China's Reserves Soar: NAM Says The Time Has Come For China To Re-Value Its Currency
BY RICHARD McCORMACK firstname.lastname@example.org
It has become "imperative" for the Department of Treasury to declare that China is manipulating its currency, says Pat Mears, director of international commercial affairs at the National Association of Manufacturers. Further evidence of China's manipulation is that nation's growing currency reserves. They have risen to $848 billion, and are now the largest in the world, surpassing those of Japan's at $837 billion.
"China's currency reserves are nearing half of China's total gross domestic product," Mears notes. "Rather than tying up that much of its economy in low-interest official holdings -- primarily in U.S. dollars -- China could be using those funds to build internal economic strength. China continues to buy dollars to keep its currency suppressed below market values in order to fuel export-led growth, but it's high time for this to stop. It's distorting global trade flows and distorting China's economy."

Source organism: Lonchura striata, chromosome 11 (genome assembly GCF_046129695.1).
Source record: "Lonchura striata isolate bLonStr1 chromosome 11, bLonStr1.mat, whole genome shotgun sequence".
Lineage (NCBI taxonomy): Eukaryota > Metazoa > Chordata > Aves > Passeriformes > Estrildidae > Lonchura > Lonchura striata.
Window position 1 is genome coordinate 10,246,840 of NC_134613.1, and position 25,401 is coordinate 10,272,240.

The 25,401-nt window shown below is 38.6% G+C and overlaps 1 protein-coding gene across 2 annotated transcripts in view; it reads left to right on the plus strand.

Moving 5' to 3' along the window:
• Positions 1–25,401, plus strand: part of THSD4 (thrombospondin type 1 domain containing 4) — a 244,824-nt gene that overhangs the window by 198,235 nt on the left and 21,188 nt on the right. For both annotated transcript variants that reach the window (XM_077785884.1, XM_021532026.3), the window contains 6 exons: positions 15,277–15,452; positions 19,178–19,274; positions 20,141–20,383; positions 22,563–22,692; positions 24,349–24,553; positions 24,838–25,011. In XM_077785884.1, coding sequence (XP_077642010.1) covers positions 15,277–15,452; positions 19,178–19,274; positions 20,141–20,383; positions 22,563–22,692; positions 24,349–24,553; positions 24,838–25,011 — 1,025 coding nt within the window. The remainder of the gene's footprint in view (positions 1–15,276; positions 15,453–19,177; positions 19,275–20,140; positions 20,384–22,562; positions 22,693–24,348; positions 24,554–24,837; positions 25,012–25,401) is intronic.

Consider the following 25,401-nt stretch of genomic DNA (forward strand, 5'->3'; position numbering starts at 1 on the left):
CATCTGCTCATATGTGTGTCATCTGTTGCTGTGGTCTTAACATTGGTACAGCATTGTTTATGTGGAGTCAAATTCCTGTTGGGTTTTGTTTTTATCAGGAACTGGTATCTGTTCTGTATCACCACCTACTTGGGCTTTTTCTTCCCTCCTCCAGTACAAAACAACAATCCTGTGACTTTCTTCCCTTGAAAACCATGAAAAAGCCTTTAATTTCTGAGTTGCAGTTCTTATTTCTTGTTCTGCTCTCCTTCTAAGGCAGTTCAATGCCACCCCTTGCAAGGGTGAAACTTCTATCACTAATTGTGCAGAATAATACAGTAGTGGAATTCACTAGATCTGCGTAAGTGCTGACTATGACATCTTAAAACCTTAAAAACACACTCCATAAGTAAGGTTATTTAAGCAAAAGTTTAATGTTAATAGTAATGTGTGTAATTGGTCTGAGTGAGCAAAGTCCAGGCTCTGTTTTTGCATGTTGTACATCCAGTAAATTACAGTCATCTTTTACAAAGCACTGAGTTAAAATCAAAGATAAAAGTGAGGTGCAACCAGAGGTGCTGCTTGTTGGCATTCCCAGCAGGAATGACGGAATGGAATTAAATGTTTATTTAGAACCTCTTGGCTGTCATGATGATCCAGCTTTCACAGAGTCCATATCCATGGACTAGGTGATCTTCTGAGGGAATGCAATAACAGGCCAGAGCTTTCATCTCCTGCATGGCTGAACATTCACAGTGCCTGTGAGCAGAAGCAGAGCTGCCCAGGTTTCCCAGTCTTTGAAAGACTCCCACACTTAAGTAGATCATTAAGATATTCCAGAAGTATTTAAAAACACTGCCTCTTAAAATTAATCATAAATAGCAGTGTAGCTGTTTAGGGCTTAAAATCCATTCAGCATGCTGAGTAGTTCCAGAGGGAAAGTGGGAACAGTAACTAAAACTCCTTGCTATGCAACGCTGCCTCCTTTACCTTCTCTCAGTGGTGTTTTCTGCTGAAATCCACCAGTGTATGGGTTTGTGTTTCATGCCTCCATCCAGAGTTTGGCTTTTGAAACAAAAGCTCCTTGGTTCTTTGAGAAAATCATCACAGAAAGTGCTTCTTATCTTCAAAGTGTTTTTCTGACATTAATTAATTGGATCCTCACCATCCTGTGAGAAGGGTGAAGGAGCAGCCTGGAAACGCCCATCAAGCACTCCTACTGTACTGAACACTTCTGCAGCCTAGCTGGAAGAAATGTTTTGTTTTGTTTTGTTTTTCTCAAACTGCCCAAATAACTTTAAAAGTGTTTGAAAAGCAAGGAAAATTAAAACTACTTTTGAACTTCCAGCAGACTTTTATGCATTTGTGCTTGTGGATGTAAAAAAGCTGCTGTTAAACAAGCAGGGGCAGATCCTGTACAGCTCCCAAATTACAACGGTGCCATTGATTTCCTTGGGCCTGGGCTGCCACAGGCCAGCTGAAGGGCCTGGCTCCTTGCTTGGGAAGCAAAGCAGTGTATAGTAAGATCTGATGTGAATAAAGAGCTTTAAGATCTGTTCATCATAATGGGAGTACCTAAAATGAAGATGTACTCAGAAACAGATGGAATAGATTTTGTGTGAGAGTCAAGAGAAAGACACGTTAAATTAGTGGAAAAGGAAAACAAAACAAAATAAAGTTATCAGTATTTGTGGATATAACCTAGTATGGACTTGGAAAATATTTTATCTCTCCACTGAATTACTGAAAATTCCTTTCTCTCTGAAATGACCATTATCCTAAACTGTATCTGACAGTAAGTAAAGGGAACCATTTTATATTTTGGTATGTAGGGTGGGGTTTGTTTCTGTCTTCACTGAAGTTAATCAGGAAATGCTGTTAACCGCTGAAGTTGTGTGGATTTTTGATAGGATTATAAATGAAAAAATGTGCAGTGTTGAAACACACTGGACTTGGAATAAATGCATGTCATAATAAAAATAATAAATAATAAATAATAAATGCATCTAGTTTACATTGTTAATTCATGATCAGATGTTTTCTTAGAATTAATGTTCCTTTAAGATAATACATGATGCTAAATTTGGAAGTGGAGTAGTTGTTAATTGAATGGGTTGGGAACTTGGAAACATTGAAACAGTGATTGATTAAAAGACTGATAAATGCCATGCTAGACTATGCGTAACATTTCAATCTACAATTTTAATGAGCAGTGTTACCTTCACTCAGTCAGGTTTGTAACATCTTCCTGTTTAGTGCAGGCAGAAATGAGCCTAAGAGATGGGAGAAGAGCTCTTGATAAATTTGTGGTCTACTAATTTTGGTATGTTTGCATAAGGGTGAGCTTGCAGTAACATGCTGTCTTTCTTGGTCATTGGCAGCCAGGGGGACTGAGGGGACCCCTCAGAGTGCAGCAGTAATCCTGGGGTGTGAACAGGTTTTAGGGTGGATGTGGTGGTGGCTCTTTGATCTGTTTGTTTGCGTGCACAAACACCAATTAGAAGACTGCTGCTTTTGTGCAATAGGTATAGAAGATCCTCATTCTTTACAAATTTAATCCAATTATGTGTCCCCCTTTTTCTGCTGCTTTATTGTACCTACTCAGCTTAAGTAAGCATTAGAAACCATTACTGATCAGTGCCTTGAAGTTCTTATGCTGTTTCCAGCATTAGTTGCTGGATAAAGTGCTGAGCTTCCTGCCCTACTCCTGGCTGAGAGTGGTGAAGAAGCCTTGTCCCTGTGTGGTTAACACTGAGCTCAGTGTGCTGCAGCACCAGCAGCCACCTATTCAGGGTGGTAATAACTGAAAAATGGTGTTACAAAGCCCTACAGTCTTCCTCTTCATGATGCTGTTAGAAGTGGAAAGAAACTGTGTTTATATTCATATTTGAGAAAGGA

China's reserves grew $220 billion in the past 12 months. "Not coincidentally, that was the size of its trade surplus with the United States last year," says Mears.
The Treasury Department is expected to issue its bi-annual assessment on currency manipulation at the end of April. In previous reports, it has used China's trade data instead of import and export figures from the United States government in its analysis of China's currency. It has refused to label China as being a country that manipulates its currency despite demands from an increasingly agitated and frustrated community of U.S. manufacturers and workers.
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